Families May Lose Adoption Tax Break amid Fiscal Cliff Fears
A government credit that currently provides adoptive families with a major tax break is set to expire at the end of the month–and although a bill to extend the tax credit permanently has been introduced in both chambers of Congress, lawmakersmay not act in time.
The Making Adoption Affordable Act, introduced by Sen. Mary Landrieu (D.-La.), would provide eligible adoptive families with a fully refundable tax credit, allowing them to claim up to $12,650 in adoption-related expenses for adoptions finalized in 2012. That credit would apply to a family's total taxes, reducing the amount owed to the government and possibly resulting in a larger tax return.
Bill J. Blacquiere, president of Bethany Christian Services, a private Christian adoption agency, told Baptist Press that progress for the adoption tax credit bill has "stalled" in light of the Congressional debate over the so-called fiscal cliff.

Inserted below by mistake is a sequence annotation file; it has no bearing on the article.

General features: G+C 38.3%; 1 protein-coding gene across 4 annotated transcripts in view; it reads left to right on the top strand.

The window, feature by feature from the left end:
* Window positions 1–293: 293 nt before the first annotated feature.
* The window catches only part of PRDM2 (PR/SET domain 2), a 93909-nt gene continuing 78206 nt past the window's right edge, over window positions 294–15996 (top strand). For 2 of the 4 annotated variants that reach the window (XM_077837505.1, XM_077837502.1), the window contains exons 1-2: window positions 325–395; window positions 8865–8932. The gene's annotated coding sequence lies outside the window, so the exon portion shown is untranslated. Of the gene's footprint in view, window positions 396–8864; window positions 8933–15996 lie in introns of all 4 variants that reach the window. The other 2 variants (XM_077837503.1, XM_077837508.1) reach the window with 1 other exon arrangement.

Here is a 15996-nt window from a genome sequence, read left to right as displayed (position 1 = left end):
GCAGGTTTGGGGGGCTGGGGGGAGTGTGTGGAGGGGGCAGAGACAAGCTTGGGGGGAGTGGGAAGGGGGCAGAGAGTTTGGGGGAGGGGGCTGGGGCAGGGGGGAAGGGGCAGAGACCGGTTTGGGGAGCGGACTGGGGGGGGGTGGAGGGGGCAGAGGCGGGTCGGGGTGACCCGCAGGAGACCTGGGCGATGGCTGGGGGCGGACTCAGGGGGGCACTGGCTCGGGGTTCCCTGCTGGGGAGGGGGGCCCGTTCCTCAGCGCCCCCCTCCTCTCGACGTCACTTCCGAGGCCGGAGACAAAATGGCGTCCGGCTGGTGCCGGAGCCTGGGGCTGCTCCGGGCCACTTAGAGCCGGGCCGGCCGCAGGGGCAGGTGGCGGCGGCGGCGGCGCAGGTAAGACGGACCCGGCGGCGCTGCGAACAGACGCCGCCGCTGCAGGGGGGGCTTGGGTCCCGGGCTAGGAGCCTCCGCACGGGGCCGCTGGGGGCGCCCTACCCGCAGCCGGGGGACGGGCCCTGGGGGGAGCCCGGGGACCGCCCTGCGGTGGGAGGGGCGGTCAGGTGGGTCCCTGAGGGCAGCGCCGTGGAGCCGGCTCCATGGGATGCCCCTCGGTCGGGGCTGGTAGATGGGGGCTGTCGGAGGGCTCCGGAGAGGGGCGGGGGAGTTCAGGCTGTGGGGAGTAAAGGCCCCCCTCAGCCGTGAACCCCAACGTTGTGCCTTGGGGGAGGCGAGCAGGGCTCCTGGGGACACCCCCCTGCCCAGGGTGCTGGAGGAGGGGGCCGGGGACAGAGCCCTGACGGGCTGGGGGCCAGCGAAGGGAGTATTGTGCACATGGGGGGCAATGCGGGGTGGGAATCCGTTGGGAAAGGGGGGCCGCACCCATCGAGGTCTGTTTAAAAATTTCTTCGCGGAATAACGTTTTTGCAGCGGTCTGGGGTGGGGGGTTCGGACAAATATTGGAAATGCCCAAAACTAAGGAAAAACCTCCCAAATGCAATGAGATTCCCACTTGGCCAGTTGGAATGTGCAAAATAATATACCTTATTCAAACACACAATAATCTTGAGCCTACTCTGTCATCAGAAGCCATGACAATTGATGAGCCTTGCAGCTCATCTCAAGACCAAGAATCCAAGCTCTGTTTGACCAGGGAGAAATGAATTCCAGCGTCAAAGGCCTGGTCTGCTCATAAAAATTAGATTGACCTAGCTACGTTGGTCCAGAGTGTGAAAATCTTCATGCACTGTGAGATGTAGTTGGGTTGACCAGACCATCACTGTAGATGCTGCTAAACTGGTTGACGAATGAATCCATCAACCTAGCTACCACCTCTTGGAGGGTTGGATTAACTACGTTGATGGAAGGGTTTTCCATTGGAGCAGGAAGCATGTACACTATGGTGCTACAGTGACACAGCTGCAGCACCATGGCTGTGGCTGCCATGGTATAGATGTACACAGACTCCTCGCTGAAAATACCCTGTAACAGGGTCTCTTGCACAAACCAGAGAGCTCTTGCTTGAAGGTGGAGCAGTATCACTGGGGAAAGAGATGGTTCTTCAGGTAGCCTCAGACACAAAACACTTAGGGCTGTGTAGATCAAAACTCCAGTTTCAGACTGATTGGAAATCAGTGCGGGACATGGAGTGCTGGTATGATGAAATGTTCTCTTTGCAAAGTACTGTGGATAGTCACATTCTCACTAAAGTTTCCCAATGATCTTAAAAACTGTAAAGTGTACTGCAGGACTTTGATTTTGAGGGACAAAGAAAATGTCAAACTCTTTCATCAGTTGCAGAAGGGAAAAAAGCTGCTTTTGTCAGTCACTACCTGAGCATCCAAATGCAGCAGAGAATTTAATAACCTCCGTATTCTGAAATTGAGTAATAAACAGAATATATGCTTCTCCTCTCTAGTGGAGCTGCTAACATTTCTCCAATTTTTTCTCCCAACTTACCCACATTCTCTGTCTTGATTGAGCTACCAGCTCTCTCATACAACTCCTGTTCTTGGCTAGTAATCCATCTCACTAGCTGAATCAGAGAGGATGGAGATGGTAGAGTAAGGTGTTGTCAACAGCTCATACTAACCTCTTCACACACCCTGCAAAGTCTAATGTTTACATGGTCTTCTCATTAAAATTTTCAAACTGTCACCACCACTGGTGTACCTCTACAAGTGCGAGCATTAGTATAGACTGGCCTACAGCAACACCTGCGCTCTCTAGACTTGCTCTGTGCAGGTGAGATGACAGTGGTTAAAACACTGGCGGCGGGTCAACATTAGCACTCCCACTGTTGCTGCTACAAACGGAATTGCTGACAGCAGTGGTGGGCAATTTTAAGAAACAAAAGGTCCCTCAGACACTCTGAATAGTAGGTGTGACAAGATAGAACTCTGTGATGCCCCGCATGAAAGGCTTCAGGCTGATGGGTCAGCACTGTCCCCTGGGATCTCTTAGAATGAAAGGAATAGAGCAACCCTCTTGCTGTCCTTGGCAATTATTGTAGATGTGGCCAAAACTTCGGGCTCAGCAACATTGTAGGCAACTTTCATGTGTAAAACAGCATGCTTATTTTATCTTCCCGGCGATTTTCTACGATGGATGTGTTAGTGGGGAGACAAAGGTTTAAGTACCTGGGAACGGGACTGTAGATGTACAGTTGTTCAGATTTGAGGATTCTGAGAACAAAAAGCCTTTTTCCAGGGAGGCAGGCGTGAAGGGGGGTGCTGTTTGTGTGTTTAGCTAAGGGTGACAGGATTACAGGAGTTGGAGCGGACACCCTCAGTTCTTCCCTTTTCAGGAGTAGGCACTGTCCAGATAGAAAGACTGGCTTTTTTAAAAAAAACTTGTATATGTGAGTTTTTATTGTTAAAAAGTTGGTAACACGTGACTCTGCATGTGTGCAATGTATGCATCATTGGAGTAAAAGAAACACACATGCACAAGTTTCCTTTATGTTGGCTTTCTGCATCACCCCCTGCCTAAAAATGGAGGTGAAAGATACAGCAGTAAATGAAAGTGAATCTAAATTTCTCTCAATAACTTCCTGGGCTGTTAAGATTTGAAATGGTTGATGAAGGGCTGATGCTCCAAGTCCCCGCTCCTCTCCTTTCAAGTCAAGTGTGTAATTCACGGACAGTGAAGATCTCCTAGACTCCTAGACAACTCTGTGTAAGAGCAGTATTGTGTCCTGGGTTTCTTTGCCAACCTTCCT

But Blacquiere also says the government has a vested interest in acting to renew the tax credit for adoptive parents: "The government is paying foster care costs for these children while they're waiting for a home. And if they get into an adoptive home, those costs get reduced to the government," he said.
According to the North American Council on Adoptable Children, a nonprofit group, the tax credit provides incentive for families to adopt "a child with special needs from foster care." As children are adopted out of the government-funded foster care system, long-term government costs are reduced.
CT previously reported that the tax deduction for charitable donations also is in jeopardy as a result of possible fiscal-cliff-related cuts.